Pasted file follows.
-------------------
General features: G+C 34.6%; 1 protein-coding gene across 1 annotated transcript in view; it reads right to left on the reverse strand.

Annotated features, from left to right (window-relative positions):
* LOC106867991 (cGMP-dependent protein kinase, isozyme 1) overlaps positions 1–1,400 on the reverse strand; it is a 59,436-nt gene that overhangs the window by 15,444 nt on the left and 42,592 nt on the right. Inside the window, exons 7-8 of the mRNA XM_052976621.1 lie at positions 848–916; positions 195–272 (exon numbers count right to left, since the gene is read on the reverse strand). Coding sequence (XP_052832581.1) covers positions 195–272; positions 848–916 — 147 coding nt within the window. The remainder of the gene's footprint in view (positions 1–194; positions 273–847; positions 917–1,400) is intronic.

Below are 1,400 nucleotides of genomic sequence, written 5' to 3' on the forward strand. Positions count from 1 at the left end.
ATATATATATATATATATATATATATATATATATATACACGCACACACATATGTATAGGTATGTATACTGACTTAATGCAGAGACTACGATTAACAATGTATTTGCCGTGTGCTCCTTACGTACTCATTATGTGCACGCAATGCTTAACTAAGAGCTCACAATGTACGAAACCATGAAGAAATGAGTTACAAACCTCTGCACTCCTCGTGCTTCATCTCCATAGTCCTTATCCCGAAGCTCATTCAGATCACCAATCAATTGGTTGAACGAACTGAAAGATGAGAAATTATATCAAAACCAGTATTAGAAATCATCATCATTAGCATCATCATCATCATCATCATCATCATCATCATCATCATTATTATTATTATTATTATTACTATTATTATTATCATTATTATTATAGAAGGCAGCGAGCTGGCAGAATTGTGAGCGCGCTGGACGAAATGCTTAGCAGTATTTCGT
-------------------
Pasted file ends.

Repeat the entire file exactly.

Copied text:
General features: G+C 34.6%; 1 protein-coding gene across 1 annotated transcript in view; it reads right to left on the reverse strand.

Annotated features, from left to right (window-relative positions):
* LOC106867991 (cGMP-dependent protein kinase, isozyme 1) overlaps positions 1–1,400 on the reverse strand; it is a 59,436-nt gene that overhangs the window by 15,444 nt on the left and 42,592 nt on the right. Inside the window, exons 7-8 of the mRNA XM_052976621.1 lie at positions 848–916; positions 195–272 (exon numbers count right to left, since the gene is read on the reverse strand). Coding sequence (XP_052832581.1) covers positions 195–272; positions 848–916 — 147 coding nt within the window. The remainder of the gene's footprint in view (positions 1–194; positions 273–847; positions 917–1,400) is intronic.

Below are 1,400 nucleotides of genomic sequence, written 5' to 3' on the forward strand. Positions count from 1 at the left end.
ATATATATATATATATATATATATATATATATATATACACGCACACACATATGTATAGGTATGTATACTGACTTAATGCAGAGACTACGATTAACAATGTATTTGCCGTGTGCTCCTTACGTACTCATTATGTGCACGCAATGCTTAACTAAGAGCTCACAATGTACGAAACCATGAAGAAATGAGTTACAAACCTCTGCACTCCTCGTGCTTCATCTCCATAGTCCTTATCCCGAAGCTCATTCAGATCACCAATCAATTGGTTGAACGAACTGAAAGATGAGAAATTATATCAAAACCAGTATTAGAAATCATCATCATTAGCATCATCATCATCATCATCATCATCATCATCATCATCATTATTATTATTATTATTATTACTATTATTATTATCATTATTATTATAGAAGGCAGCGAGCTGGCAGAATTGTGAGCGCGCTGGACGAAATGCTTAGCAGTATTTCGT